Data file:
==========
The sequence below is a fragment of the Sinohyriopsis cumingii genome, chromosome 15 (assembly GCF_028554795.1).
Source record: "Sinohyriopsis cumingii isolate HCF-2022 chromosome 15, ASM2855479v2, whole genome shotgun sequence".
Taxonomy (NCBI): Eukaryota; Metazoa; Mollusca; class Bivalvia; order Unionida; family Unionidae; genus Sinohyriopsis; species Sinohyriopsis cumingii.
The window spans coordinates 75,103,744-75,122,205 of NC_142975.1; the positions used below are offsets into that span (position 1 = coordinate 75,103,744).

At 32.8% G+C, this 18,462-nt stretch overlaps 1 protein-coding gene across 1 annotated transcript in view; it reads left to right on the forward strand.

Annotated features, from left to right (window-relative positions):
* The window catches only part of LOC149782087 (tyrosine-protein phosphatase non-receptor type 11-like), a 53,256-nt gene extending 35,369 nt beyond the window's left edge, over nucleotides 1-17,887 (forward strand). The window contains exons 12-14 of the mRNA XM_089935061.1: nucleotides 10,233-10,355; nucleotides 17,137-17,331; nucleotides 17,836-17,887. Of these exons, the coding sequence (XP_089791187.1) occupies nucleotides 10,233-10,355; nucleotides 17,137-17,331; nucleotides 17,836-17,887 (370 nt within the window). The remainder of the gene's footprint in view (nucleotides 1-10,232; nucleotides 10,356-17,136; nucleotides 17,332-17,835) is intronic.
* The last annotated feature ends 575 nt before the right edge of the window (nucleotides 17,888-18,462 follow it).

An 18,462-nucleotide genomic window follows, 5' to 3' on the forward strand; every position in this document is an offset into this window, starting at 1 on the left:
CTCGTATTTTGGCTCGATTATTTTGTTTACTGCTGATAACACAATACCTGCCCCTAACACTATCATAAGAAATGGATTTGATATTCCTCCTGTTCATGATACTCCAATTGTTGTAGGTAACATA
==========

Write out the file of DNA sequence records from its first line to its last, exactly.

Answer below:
The sequence below is a fragment of the Sinohyriopsis cumingii genome, chromosome 15 (assembly GCF_028554795.1).
Source record: "Sinohyriopsis cumingii isolate HCF-2022 chromosome 15, ASM2855479v2, whole genome shotgun sequence".
Taxonomy (NCBI): Eukaryota; Metazoa; Mollusca; class Bivalvia; order Unionida; family Unionidae; genus Sinohyriopsis; species Sinohyriopsis cumingii.
The window spans coordinates 75,103,744-75,122,205 of NC_142975.1; the positions used below are offsets into that span (position 1 = coordinate 75,103,744).

At 32.8% G+C, this 18,462-nt stretch overlaps 1 protein-coding gene across 1 annotated transcript in view; it reads left to right on the forward strand.

Annotated features, from left to right (window-relative positions):
* The window catches only part of LOC149782087 (tyrosine-protein phosphatase non-receptor type 11-like), a 53,256-nt gene extending 35,369 nt beyond the window's left edge, over nucleotides 1-17,887 (forward strand). The window contains exons 12-14 of the mRNA XM_089935061.1: nucleotides 10,233-10,355; nucleotides 17,137-17,331; nucleotides 17,836-17,887. Of these exons, the coding sequence (XP_089791187.1) occupies nucleotides 10,233-10,355; nucleotides 17,137-17,331; nucleotides 17,836-17,887 (370 nt within the window). The remainder of the gene's footprint in view (nucleotides 1-10,232; nucleotides 10,356-17,136; nucleotides 17,332-17,835) is intronic.
* The last annotated feature ends 575 nt before the right edge of the window (nucleotides 17,888-18,462 follow it).

An 18,462-nucleotide genomic window follows, 5' to 3' on the forward strand; every position in this document is an offset into this window, starting at 1 on the left:
CTCGTATTTTGGCTCGATTATTTTGTTTACTGCTGATAACACAATACCTGCCCCTAACACTATCATAAGAAATGGATTTGATATTCCTCCTGTTCATGATACTCCAATTGTTGTAGGTAACATA